Baby Hints & Tips

Expectations on children to show affection in public

Lou takes on another tricky issue in this article about social niceties. She delves into the expectations on children to show affection to people they may not feel comfortable around. She argues that she doesn’t ask her child to kiss and hug people, and suggests you shouldn’t either. 

Expectations on children to show affection in public - is it okay?It’s hard being little.

Being forced to go to bed when you want to stay up and play. Being asked to eat food that you’ve never seen before and you’re DEFINITELY sure that you’ll hate. Not being allowed to do all the fun things like swing on the curtains or ride around on the dog.

There are so many aspects of your life that you’re not in control of. Constantly being poked and prodded. Put in the car, taken out of the car. Buckled into prams, carriers or slings. Suncream on. Hats on. Shoes off. Pyjamas on. Socks on. Socks off. SOCKS ON AGAIN.

Outside of things that are for our children’s health and safety, what else do we ask our kids to do with their bodies?

Think about it. Think really hard.

Think back to when you were a kid.

Expectations on children to show affection

You go somewhere with your parents, a family gathering or reunion or work function or omething. You’re small and nervous and unsure. You sure as shit don’t want to besnding around a bunch of old people but here you are, awkwardly in your Sunday best, sweating down the small of your back and thinking about watching Looney Tunes.

Suddenly, some random old person launches at you from the shadows proclaiming how they knew you when you were knee-high to a grasshopper and haven’t you grown and aren’t you DELIGHTFUL. You stare up at your parent, wide-eyed, like a deer in the headlights and silently plead with them to rescue you from this unknown and unfamiliar creature.

Your parent smiles down at you, beatifically. Like you are a tiny, gorgeous prodigy and not the kid they were yelling at ten minutes earlier in the Torana to, “Knock it off, Sheryl, or you’re not getting bloody chip sandwiches for dinner!”.

Your parent then pushes you towards the walking corpse and says, “Give Aunty Decrepit a big hug and kiss, sweetheart. There’s a good girl”. You freeze, trapped in a vortex of social niceties, while some old person who you don’t know slobbers on your face and makes you feel like…

Like you are not in control of who can touch your body and when.

I know, for some of you, that might seem like an extreme jump to make. “Pish posh,” you say in my imagination, “It’s harmless! She’s a relative! It’s not like she’s a paedophile! Ridiculous!”. I agree that Aunty Decrepit is, at her core, not a villain (though her breath would say otherwise) but the problem is not in the messenger but in the message.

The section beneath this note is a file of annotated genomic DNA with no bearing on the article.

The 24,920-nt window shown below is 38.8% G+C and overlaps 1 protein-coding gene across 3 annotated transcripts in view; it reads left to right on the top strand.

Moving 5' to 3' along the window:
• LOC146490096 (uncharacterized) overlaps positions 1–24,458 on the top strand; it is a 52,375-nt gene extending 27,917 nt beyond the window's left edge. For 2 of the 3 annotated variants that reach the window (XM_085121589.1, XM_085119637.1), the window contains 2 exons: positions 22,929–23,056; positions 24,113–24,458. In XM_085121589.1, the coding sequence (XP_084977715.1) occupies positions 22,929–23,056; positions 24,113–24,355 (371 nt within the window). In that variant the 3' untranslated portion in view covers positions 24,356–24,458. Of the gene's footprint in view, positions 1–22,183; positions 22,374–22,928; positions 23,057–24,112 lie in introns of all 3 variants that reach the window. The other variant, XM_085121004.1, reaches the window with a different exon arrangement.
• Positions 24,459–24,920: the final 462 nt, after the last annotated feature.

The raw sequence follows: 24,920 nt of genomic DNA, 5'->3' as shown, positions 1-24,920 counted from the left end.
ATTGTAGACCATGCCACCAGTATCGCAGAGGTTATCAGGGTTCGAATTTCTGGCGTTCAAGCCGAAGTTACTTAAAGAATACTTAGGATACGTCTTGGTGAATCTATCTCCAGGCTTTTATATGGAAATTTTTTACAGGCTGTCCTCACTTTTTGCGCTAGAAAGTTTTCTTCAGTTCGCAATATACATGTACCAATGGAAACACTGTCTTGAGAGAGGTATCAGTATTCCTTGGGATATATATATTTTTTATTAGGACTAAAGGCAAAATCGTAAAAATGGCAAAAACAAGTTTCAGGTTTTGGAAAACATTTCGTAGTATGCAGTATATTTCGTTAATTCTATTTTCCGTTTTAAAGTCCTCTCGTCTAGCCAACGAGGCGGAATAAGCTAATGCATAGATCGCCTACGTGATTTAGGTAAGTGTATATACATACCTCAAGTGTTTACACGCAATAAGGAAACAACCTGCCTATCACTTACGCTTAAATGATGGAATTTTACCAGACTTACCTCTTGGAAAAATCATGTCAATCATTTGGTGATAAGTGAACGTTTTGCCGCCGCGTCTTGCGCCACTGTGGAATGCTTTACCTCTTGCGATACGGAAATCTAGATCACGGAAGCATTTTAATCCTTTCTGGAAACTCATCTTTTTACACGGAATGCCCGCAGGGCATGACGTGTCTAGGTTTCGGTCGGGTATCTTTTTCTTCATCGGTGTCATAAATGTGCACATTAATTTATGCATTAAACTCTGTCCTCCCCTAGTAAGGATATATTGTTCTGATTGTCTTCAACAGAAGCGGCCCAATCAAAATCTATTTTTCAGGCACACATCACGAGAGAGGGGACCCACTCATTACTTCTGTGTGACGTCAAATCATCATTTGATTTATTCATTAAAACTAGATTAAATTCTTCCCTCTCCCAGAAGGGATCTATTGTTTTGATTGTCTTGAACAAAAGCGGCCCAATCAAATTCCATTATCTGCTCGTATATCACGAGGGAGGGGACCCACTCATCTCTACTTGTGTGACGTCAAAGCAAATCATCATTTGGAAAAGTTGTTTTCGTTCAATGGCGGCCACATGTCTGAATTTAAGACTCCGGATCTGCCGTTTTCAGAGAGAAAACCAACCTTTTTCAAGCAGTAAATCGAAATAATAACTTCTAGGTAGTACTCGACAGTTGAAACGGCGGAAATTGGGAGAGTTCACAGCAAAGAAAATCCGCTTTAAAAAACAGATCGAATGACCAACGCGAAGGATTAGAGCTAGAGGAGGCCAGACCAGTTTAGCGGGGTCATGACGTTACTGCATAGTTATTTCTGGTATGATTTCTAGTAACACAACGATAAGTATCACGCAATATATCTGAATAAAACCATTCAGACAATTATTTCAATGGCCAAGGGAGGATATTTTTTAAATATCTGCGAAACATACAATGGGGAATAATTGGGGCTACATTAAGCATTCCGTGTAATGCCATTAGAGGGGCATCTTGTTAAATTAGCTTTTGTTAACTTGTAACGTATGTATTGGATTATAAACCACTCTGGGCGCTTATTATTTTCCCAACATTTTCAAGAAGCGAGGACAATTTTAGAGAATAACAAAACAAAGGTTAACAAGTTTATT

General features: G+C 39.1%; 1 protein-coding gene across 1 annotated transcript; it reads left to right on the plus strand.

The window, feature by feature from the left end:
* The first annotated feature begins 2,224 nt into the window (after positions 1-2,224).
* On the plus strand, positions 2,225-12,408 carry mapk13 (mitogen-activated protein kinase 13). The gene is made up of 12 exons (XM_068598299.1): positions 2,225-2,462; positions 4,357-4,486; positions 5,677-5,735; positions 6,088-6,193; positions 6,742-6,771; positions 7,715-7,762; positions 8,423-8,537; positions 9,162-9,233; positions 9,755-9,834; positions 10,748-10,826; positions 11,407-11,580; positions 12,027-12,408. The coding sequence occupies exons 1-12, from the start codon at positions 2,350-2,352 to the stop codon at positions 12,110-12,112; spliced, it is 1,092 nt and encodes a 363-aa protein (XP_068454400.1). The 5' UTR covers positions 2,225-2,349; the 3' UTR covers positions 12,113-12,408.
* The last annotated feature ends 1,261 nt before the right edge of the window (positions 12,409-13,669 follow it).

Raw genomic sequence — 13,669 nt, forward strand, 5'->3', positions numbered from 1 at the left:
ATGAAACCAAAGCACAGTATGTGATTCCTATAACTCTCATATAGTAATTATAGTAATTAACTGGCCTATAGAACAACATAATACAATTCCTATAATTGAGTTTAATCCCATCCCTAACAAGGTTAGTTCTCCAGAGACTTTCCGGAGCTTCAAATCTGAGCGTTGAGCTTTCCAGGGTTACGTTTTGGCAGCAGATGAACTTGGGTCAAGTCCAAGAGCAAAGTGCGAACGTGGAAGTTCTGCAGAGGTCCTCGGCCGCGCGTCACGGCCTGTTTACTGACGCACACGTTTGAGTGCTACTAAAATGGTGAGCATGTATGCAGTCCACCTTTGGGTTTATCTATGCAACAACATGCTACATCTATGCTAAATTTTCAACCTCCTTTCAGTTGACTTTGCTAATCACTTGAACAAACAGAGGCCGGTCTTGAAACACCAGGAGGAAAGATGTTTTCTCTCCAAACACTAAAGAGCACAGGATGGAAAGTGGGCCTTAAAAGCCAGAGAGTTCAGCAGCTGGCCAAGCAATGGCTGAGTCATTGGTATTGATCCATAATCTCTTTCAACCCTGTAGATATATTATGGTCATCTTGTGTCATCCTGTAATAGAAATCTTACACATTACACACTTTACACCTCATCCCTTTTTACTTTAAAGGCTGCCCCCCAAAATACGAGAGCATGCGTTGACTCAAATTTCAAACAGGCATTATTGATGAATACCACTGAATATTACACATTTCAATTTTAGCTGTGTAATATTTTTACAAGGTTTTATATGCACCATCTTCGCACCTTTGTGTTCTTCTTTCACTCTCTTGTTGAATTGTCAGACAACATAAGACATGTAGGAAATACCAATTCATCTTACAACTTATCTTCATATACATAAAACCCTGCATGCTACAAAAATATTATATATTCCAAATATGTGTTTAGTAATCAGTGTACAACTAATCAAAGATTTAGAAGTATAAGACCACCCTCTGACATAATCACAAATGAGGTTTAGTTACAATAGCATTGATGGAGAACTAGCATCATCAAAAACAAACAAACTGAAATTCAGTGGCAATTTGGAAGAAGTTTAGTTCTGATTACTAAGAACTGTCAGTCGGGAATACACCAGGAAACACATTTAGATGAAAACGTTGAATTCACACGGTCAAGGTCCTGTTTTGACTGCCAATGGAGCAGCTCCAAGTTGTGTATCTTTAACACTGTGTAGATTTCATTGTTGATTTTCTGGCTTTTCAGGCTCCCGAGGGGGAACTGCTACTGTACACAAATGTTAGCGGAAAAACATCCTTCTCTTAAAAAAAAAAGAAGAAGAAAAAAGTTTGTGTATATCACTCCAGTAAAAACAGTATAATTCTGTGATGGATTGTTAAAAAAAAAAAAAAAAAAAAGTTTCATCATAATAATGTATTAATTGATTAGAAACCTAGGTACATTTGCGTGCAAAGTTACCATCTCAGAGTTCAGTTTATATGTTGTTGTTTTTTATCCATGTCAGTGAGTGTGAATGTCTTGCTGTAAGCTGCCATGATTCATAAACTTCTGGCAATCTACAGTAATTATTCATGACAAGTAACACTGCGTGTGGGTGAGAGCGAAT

If you push your children to show physical affection to people they do not know, or they do not want to touch or have touch them, you are saying to them that the polite and good thing to do is to go along with things you are uncomfortable with.

If an adult asks to hug my child and my child says yes then that’s great. My child is an excellent hugger, up there in Australia’s top ten snugglers. If an adult asks my child for a hug and is told no? Then no hug for you.

Think about your reaction here. Am I a bad mum for not forcing a small child to make themselves uncomfortable so you, a grown adult, do not get your feelings hurt? If you pretend to cry to manipulate my child into feeling GUILTY so they TOUCH YOU – can you see how that might be a problematic message? Is the affection more genuine, more real, if it occurs when the child in question wants it to – or when they don’t want it to?

Is it okay?

We need to think bigger. Bigger than Aunty Decrepit. We need to think about ideas like consent, body autonomy, body ownership and the managing of adult emotional reactions. If you are going to lose your shit because I didn’t force a three-year-old to give you a kiss when they didn’t want to then you need to potentially unpack that in some kind of therapy.

So think. Think about what you are asking your child to do with their body. Think about what message this small act might internalise for them later in life when someone asks them to do something they don’t want to do. Think about how it might resonate if they are in a position where they are asking someone to do something that they don’t want to do.

“Be nice”

“You have to be polite”

“Be good”

If an adult is going to get upset because I won’t force my child to do something then they’re not an adult I’m interested in my child being around. Kiss off, weirdo.

Louise Lavery

About the Author:

Louise Lavery is a writer, a renegade, a mother and a ridiculous human. She's an online editor, print editor, writer for small business, young adult novelist, social media manager, academic and completely terrified of balloons. It just always feels like they're about to pop and give you a little fright, you know? You can find her all over the internet just doing her thing, or at her website here and at Families Magazine.

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